From Fragile Supply Chains to Resilient Interdependent Networks

National Farmers Union submission to

The House of Commons Standing Committee on Agriculture and Agri-food study on

Canada’s agricultural and agri-food supply chain


Canada’s ongoing supply chain issues have become even more severe since this study was initiated on January 25, 2022. Then, pandemic-related disruptions were top of mind. On January 31 the “freedom convoy” began its occupation of Ottawa, with related border crossing blockages over the following weeks. Only a few days after the streets of Ottawa were cleared, Russia invaded Ukraine.

The opening months of 2022 have shown that the biggest threat to agricultural supply chains are social unrest and conflict. 2020 highlighted the impacts of health. 2021 highlighted the impacts of climate change. But our agricultural supply chain issues go back even farther. They are rooted in decades of policy that has made our system increasingly brittle. The remedy is to design agricultural and trade policy to promote resilience and stability instead.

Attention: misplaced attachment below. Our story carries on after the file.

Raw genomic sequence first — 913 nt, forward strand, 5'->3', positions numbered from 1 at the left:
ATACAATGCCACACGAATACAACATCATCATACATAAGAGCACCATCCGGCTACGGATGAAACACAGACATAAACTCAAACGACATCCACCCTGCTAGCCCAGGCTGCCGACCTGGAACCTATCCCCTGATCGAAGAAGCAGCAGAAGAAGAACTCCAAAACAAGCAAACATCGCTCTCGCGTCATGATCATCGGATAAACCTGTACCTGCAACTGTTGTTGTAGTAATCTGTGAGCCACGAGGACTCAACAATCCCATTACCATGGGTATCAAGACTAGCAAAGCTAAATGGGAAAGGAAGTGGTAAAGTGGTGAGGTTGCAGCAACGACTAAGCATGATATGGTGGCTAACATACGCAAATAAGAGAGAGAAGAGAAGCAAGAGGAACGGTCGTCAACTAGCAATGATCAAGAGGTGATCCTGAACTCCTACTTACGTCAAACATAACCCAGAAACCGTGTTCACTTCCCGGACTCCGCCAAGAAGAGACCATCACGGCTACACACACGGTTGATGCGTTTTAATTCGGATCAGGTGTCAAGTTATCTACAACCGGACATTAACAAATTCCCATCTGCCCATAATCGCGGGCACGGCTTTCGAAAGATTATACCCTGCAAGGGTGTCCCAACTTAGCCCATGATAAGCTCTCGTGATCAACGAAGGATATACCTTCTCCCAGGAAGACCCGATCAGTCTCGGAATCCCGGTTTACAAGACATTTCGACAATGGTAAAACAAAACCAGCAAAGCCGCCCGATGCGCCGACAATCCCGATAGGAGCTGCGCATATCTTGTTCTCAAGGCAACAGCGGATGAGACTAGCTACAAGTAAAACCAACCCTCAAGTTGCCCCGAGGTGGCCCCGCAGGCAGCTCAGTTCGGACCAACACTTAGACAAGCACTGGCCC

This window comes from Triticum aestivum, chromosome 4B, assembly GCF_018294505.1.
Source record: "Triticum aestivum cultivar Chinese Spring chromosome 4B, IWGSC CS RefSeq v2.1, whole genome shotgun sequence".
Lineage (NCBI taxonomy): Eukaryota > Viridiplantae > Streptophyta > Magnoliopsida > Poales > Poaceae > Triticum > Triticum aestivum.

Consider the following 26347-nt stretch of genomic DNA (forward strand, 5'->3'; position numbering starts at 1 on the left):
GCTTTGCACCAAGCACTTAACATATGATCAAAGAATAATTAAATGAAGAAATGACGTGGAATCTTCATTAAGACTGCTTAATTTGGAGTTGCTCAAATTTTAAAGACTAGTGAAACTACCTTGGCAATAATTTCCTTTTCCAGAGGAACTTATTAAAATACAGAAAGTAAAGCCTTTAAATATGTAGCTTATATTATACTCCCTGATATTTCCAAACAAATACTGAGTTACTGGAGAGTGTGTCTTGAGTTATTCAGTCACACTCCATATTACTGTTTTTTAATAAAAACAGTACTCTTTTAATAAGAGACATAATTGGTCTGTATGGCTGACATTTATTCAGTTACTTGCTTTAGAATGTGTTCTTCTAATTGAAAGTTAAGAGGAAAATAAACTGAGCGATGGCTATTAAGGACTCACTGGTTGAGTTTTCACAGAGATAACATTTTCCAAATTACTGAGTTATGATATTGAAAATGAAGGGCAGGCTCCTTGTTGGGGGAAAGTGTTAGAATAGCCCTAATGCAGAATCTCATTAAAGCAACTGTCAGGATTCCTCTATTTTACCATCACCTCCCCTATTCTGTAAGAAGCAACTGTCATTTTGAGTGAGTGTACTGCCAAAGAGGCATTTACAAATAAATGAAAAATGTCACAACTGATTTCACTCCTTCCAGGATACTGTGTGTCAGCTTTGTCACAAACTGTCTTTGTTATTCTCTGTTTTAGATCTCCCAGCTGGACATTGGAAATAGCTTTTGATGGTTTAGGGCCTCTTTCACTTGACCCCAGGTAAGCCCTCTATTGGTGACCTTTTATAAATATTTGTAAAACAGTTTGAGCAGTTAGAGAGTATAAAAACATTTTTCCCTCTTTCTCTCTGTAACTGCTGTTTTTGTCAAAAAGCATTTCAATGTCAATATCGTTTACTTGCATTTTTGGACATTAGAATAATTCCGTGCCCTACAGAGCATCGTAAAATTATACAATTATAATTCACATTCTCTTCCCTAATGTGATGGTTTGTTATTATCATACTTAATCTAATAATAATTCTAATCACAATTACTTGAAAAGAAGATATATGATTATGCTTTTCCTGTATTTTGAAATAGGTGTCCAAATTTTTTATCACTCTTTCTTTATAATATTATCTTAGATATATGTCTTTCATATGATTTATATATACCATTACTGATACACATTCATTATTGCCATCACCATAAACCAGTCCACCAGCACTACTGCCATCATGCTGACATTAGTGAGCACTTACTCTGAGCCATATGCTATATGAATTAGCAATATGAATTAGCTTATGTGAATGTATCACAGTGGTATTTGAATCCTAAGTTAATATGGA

In the name of efficiency, and in pursuit of ambitious export targets, Canada’s agriculture and trade policies have supported multinational companies’ strategies of global sourcing and “just-in-time” delivery, allowing them to increase their own profit margins and market shares. The result is our food and agriculture system is now dependent on long, complicated supply chains – with weak links creating vulnerabilities both upstream and downstream. As global corporations seek to lower costs, they add unnecessary transportation by locating production, processing and packaging in different countries to take advantage of low raw ingredient prices, low wages, lax regulatory requirements, and to avoid taxation. While total costs may be lower for the company, the real-world costs are high, and include environmental degradation and economic disparity, further weakening each link in the supply chain and contributing to conflict.